Castor Beans & Ground Moles
Moles are more of a nuisance than a danger in the garden. Molehills are eyesores but the moles themselves seldom are seen. Moles eat bugs and small vertebrates, and the presence of a mole in your yard actually is an indication of good soil conditions. Moles prefer moist sandy loam and their favorite food is earthworms. Moles are difficult to get rid of and poisons, traps and other methods have little effect on a population. Natural repellents are a desirable way to attempt their removal, and attractive due to low toxicity and residual effects.
Moles are little burrowers that prey on the insects in your garden. They burn a lot of energy digging, so their calorie needs are only satisfied by eating 70 percent to 80 percent of their body weight daily. They build elaborate underground highways and nest sites. Moles make raised ridges in soil and can disturb grass, roots which will make the lawn brown. The most active time for moles is in the warmer rainier months and evidence of their digging is usually obvious.
- Moles are more of a nuisance than a danger in the garden.
- Moles eat bugs and small vertebrates, and the presence of a mole in your yard actually is an indication of good soil conditions.
Castor Bean Plant
The castor plant is a common woody herb that has been planted as an ornamental and a mole repellent. It can reach 15 feet tall and carries unremarkable flowers that may be pink or red. The leaves are made of eight radiating leaflets with serrated edges and attractive veining. The fruits are interesting spined orbs that contain mottled seeds. The castor plant is native to Africa and is intolerant of cold temperatures. Castor oil is the product harvested from pressed seeds and is used primarily as a lubricant. The seed cake remaining after the oil is pressed is used as animal fodder, but must be boiled or heated to inactivate the toxins.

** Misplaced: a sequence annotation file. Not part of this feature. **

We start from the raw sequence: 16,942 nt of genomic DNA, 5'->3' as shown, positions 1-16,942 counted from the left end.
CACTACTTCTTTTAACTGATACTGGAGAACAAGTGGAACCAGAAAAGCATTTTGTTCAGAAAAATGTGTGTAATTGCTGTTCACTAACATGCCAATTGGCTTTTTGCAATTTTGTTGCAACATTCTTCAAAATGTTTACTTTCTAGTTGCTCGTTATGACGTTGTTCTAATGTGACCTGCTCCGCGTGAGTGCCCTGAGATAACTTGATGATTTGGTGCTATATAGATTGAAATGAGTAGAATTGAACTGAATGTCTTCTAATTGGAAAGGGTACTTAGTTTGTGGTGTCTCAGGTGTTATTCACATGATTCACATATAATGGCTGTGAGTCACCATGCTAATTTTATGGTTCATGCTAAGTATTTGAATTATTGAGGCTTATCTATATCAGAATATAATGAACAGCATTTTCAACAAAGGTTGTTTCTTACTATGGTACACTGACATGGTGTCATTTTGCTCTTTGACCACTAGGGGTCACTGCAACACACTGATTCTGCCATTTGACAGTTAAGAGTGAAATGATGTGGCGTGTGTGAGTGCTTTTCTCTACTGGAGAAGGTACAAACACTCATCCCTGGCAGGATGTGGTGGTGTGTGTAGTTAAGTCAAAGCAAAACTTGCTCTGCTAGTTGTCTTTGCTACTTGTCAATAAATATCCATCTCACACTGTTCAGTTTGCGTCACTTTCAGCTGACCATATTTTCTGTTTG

- The castor plant is a common woody herb that has been planted as an ornamental and a mole repellent.
Castor beans contain ricin, which is a deadly poison. Just a couple of seeds can kill an adult human. There are several other toxic chemicals, but the ricin is the most dangerous. Fortunately, all the toxins in the bean remain in the seed cake after pressing, so the oil is pure and safe for ingestion. The oil tastes terrible, however, so it has been used as a spray to repel moles. The beans also taste nasty so they can be a good repellent, and they could kill the mole if ingested. The castor plant has a rather unpleasant odor and it has been used as a repellent when planted around mole infested areas. The castor beans can be a dangerous item to have around and care should be taken that children and pets have no access to this poisonous seed.
- Castor beans contain ricin, which is a deadly poison.
- The beans also taste nasty so they can be a good repellent, and they could kill the mole if ingested.
How to Use Castor Beans
Castor beans can be crushed and put into a mole hill, but even handling the beans can be dangerous. The easiest use of the bean is to administer its oil. Many of the commercial mole repellents on the market contain up to 66 percent castor oil. With its noxious taste and laxative properties, it can be an effective deterrent. It can be sprayed with a hose attached sprayer and as little as 1 oz. of many of the castor oil infused treatments will treat 300 square feet of turf. Re-application should be done every 20 to 30 days to keep the ground saturated enough to avoid reinfestation.
- Castor beans can be crushed and put into a mole hill, but even handling the beans can be dangerous.
Does it Work?
There are no scientific studies on the effectiveness of the castor bean plant. It has been used since the pioneer days to repel moles, however, and the old-timers thought it was useful. Even modern farmers use the method, which is popular since it is organic. Using poison or bombs in burrows can damage the beneficial life in the soil. In spite of the unverifiable effects of castor beans, it is probably as worthy of a try as any of the myriad other treatments.
Bonnie Grant began writing professionally in 1990. She has been published on various websites, specializing in garden-related instructional articles. Grant recently earned a Bachelor of Arts in business management with a hospitality focus from South Seattle Community College.